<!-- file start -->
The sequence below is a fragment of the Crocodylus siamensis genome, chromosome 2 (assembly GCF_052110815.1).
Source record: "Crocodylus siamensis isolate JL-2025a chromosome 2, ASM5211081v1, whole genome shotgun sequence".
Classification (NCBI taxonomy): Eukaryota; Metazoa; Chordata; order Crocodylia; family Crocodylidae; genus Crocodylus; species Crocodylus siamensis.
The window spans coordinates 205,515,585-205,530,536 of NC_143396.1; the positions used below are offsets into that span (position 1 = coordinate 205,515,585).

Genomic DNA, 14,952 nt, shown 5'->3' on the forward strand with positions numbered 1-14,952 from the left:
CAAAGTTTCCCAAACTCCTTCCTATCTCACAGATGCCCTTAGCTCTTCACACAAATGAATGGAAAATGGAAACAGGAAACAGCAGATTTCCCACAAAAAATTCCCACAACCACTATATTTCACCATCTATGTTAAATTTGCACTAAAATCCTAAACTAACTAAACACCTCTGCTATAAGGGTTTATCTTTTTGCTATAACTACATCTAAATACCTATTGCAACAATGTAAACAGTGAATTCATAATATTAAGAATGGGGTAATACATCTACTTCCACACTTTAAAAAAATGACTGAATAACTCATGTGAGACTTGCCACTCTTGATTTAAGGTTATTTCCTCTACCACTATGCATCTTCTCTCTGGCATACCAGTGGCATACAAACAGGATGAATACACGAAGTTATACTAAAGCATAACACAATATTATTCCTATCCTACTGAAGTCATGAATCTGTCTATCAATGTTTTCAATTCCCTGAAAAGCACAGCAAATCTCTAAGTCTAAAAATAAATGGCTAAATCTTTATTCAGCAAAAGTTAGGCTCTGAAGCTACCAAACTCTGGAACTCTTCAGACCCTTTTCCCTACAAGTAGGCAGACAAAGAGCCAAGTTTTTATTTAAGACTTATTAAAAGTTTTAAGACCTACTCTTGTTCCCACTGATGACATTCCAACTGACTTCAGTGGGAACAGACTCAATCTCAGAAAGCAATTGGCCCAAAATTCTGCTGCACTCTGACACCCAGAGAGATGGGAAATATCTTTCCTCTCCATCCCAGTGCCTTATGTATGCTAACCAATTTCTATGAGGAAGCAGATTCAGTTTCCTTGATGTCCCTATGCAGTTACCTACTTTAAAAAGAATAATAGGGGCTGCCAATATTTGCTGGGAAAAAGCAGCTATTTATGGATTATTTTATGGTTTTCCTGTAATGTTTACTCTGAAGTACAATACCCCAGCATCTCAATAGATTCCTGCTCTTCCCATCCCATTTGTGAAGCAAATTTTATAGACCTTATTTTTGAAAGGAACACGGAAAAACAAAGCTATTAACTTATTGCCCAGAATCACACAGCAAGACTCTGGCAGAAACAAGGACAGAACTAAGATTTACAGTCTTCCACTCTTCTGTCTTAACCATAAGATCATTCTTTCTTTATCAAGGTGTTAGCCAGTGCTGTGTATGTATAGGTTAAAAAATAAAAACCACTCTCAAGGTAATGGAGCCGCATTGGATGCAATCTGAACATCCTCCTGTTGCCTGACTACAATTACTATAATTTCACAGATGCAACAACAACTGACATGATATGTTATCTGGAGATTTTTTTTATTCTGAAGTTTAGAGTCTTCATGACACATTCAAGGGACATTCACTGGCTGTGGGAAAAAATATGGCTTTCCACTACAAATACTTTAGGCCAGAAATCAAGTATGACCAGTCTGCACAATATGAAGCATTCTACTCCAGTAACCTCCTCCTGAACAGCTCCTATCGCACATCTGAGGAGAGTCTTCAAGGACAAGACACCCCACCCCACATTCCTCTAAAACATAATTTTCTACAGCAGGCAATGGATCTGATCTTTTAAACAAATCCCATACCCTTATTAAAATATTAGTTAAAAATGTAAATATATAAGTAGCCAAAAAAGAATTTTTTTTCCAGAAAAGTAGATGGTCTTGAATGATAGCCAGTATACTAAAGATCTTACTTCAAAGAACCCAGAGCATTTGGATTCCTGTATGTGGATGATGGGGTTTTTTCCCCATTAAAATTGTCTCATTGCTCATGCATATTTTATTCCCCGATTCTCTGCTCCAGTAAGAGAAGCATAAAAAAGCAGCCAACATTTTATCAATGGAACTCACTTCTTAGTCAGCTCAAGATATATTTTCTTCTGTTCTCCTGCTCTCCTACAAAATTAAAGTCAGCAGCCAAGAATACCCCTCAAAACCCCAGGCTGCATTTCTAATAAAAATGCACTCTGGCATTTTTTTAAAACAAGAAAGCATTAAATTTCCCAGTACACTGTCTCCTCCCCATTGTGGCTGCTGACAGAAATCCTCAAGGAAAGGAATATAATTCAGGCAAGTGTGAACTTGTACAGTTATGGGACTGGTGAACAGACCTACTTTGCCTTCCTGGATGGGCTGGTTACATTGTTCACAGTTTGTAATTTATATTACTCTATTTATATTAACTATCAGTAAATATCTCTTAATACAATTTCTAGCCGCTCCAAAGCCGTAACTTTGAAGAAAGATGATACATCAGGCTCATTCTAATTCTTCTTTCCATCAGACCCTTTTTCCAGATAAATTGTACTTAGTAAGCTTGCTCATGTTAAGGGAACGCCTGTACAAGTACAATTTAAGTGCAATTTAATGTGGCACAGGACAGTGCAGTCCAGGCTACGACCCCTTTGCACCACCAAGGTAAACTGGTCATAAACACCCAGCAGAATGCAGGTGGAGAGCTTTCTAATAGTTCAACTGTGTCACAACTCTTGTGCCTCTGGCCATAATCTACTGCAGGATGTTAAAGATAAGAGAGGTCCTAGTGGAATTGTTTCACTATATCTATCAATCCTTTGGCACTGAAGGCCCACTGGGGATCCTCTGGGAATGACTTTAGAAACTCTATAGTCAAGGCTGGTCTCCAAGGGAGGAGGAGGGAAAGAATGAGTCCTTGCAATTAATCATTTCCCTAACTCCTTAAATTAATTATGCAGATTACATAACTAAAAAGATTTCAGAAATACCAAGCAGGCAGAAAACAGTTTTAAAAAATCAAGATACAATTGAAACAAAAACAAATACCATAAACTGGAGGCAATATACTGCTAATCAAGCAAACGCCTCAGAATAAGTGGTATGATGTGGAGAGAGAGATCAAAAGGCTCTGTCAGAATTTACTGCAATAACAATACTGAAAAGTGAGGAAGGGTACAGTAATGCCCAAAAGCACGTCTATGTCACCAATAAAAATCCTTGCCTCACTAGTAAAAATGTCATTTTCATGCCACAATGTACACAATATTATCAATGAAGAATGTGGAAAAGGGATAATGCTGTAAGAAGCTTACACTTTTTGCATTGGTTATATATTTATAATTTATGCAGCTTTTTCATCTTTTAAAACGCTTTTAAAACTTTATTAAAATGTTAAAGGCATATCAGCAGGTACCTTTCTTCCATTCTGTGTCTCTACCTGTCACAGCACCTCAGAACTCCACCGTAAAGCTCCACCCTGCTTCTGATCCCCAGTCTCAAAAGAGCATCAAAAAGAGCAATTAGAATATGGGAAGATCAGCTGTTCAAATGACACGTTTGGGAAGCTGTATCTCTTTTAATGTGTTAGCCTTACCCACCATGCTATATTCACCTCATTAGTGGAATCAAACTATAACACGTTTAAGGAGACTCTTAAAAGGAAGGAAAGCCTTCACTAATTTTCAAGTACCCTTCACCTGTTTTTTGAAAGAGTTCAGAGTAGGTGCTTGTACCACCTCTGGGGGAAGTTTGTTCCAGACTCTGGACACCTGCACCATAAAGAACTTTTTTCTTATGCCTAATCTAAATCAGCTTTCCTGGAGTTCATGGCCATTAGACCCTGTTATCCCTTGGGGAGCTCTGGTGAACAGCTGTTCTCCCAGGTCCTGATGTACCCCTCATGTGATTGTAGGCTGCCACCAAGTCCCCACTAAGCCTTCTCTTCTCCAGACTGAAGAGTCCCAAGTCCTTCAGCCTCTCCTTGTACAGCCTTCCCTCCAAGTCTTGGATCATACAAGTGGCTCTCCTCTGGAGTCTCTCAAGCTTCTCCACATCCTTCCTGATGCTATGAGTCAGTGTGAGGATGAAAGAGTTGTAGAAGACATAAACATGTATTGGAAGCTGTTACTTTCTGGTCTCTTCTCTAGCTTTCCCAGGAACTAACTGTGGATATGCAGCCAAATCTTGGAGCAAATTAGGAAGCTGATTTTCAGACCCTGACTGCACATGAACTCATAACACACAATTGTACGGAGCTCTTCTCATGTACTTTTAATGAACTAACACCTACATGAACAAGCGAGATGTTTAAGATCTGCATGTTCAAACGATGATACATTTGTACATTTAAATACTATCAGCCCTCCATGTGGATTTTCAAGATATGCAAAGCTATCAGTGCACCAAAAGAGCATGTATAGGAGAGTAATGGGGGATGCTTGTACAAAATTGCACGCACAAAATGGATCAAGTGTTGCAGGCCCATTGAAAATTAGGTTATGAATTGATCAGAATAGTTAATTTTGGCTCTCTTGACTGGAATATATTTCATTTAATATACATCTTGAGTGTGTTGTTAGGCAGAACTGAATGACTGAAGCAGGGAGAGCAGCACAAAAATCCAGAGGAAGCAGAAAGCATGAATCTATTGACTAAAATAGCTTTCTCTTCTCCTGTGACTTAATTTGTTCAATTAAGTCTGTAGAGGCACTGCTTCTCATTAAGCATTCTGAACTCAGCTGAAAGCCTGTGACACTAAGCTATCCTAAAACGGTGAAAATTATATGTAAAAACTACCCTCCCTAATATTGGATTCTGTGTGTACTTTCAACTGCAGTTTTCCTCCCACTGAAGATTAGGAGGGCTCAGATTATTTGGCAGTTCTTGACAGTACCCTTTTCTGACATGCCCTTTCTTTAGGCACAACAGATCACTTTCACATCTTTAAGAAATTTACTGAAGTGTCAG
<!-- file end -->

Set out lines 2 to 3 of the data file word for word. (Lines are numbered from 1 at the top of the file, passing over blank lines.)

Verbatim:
Source record: "Crocodylus siamensis isolate JL-2025a chromosome 2, ASM5211081v1, whole genome shotgun sequence".
Classification (NCBI taxonomy): Eukaryota; Metazoa; Chordata; order Crocodylia; family Crocodylidae; genus Crocodylus; species Crocodylus siamensis.